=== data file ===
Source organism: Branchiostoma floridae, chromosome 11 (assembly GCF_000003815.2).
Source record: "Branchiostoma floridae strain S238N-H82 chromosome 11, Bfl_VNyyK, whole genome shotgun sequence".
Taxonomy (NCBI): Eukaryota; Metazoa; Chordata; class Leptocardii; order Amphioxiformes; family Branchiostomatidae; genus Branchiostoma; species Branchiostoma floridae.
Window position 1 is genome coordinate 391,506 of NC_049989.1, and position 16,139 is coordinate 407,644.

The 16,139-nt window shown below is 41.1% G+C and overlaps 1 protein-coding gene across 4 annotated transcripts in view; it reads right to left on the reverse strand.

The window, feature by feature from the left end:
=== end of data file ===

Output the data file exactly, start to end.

Source organism: Branchiostoma floridae, chromosome 11 (assembly GCF_000003815.2).
Source record: "Branchiostoma floridae strain S238N-H82 chromosome 11, Bfl_VNyyK, whole genome shotgun sequence".
Taxonomy (NCBI): Eukaryota; Metazoa; Chordata; class Leptocardii; order Amphioxiformes; family Branchiostomatidae; genus Branchiostoma; species Branchiostoma floridae.
Window position 1 is genome coordinate 391,506 of NC_049989.1, and position 16,139 is coordinate 407,644.

The 16,139-nt window shown below is 41.1% G+C and overlaps 1 protein-coding gene across 4 annotated transcripts in view; it reads right to left on the reverse strand.

The window, feature by feature from the left end: